41 Meanwhile, the Philistine, with his shield-bearer in front of him, kept coming closer to David. 42 He looked David over and saw that he was little more than a boy, glowing with health and handsome, and he despised him. 43 He said to David, ‘Am I a dog, that you come at me with sticks?’ And the Philistine cursed David by his gods. 44 ‘Come here,’ he said, ‘and I’ll give your flesh to the birds and the wild animals!’
45 David said to the Philistine, ‘You come against me with sword and spear and javelin, but I come against you in the name of the Lord Almighty, the God of the armies of Israel, whom you have defied. 46 This day the Lord will deliver you into my hands, and I’ll strike you down and cut off your head. This very day I will give the carcasses of the Philistine army to the birds and the wild animals, and the whole world will know that there is a God in Israel. 47 All those gathered here will know that it is not by sword or spear that the Lord saves; for the battle is the Lord’s, and he will give all of you into our hands.’
48 As the Philistine moved closer to attack him, David ran quickly towards the battle line to meet him. 49 Reaching into his bag and taking out a stone, he slung it and struck the Philistine on the forehead. The stone sank into his forehead, and he fell face down on the ground.
The context for this sermon on David killing Goliath is that King Saul is ineffectual and powerless – he cannot fight battles for Israel. God’s people are left fearful and helpless. A whole nation is paralysed.
The Real Problem?
1 Samuel 17:4–7 ESV
And there came out from the camp of the Philistines a champion named Goliath of Gath, whose height was six cubits and a span. He had a helmet of bronze on his head, and he was armed with a coat of mail, and the weight of the coat was five thousand shekels of bronze. And he had bronze armor on his legs, and a javelin of bronze slung between his shoulders. The shaft of his spear was like a weaver’s beam, and his spear’s head weighed six hundred shekels of iron. And his shield-bearer went before him.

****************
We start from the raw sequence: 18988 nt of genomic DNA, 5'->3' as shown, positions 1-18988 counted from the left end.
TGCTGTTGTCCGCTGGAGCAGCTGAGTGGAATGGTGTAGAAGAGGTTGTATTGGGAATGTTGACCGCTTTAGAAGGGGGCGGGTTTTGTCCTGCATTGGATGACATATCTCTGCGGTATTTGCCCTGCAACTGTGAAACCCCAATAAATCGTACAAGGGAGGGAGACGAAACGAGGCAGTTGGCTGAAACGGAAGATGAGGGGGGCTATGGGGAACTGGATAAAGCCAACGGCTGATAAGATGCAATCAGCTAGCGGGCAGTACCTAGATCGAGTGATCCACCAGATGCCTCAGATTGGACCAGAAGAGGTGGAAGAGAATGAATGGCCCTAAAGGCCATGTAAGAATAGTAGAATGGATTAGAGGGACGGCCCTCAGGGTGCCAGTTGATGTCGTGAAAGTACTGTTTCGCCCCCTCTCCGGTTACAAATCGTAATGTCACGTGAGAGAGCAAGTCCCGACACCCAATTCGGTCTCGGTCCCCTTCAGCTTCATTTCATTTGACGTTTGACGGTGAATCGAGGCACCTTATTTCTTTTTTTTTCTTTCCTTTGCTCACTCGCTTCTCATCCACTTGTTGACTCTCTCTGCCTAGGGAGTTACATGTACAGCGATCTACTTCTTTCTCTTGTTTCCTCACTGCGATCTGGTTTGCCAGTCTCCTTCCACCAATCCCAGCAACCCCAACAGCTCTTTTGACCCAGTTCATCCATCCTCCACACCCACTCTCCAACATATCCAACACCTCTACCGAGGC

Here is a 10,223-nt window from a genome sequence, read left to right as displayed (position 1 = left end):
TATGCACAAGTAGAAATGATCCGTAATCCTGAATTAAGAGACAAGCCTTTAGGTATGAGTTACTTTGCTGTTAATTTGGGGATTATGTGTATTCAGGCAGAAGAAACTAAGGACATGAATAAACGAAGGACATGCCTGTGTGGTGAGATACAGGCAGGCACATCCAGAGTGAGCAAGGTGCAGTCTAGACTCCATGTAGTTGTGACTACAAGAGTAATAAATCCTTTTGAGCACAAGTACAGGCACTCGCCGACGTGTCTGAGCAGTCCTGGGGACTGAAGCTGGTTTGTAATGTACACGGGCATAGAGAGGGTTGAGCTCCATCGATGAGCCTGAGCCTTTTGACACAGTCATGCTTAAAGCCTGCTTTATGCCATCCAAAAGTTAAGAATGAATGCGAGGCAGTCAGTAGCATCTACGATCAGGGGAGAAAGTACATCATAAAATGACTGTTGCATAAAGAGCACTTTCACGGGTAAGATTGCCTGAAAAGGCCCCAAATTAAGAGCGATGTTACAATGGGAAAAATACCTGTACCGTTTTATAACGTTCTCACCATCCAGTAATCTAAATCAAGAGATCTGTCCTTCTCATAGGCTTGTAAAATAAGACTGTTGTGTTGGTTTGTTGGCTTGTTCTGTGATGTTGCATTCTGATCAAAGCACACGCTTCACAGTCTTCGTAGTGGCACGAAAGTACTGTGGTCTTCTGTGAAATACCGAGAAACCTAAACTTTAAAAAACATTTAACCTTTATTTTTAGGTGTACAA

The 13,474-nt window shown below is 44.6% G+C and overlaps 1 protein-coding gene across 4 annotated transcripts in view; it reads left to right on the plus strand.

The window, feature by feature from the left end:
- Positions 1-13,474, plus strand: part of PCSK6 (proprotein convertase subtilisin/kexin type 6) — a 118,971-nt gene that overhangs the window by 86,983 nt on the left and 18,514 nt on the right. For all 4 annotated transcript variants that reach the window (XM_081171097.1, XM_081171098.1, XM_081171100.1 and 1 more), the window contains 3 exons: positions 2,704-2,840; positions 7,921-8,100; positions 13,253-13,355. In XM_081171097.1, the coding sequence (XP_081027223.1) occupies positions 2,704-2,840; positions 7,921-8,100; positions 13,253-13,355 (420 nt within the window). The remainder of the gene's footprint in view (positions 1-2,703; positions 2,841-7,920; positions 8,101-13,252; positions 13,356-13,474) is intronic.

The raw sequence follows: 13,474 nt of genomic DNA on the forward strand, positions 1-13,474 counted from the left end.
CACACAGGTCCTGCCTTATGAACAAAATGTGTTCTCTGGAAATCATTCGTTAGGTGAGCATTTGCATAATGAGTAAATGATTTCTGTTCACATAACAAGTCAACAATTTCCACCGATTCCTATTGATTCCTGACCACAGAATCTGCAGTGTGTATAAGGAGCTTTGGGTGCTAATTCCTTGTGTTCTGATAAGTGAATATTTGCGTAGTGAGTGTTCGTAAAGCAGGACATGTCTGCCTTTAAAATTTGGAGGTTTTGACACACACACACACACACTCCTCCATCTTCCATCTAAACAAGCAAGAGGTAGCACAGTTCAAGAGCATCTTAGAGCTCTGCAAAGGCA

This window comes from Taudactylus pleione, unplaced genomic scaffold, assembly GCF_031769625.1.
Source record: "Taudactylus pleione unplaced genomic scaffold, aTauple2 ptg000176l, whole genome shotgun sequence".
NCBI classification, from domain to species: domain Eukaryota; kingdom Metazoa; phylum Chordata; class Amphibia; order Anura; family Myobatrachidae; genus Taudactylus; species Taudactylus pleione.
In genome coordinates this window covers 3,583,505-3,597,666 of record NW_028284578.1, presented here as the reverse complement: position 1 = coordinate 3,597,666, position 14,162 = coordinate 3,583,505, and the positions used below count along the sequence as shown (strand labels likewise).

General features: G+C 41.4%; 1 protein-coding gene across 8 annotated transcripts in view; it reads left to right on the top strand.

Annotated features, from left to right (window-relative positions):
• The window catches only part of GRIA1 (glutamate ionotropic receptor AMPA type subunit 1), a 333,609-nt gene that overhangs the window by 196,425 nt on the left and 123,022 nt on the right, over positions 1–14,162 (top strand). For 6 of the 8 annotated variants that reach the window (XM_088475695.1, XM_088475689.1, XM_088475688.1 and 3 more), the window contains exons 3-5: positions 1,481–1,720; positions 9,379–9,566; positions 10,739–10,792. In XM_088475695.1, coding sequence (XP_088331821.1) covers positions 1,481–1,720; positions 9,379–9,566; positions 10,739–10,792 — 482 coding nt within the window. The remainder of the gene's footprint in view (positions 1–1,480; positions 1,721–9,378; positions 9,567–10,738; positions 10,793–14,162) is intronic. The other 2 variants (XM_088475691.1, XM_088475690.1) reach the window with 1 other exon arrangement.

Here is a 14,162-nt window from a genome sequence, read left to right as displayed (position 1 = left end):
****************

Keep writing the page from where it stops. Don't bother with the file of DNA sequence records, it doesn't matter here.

David’s Better Risk Assessment
1 Samuel 17:31–37 ESV
When the words that David spoke were heard, they repeated them before Saul, and he sent for him. And David said to Saul, “Let no man’s heart fail because of him. Your servant will go and fight with this Philistine.” And Saul said to David, “You are not able to go against this Philistine to fight with him, for you are but a youth, and he has been a man of war from his youth.” But David said to Saul, “Your servant used to keep sheep for his father. And when there came a lion, or a bear, and took a lamb from the flock, I went after him and struck him and delivered it out of his mouth. And if he arose against me, I caught him by his beard and struck him and killed him. Your servant has struck down both lions and bears, and this uncircumcised Philistine shall be like one of them, for he has defied the armies of the living God.” And David said, “The Lordwho delivered me from the paw of the lion and from the paw of the bear will deliver me from the hand of this Philistine.” And Saul said to David, “Go, and the Lordbe with you!”
1 Samuel 17:45–47 ESV
Then David said to the Philistine, “You come to me with a sword and with a spear and with a javelin, but I come to you in the name of the Lordof hosts, the God of the armies of Israel, whom you have defied. This day the Lordwill deliver you into my hand, and I will strike you down and cut off your head. And I will give the dead bodies of the host of the Philistines this day to the birds of the air and to the wild beasts of the earth, that all the earth may know that there is a God in Israel, and that all this assembly may know that the Lordsaves not with sword and spear. For the battle is the Lord’s, and he will give you into our hand.”
Trusting God to Deal with Our Giants
This sermon on David killing Goliath reminds us we all have giants in our lives. They can seem as big and as intimidating as Goliath and can keep us from being who God wants us to be. But for those of us who have experienced first hand the power of God in our lives, we know, deep down that God can take any situation, even the most negative, and work it out for his glory.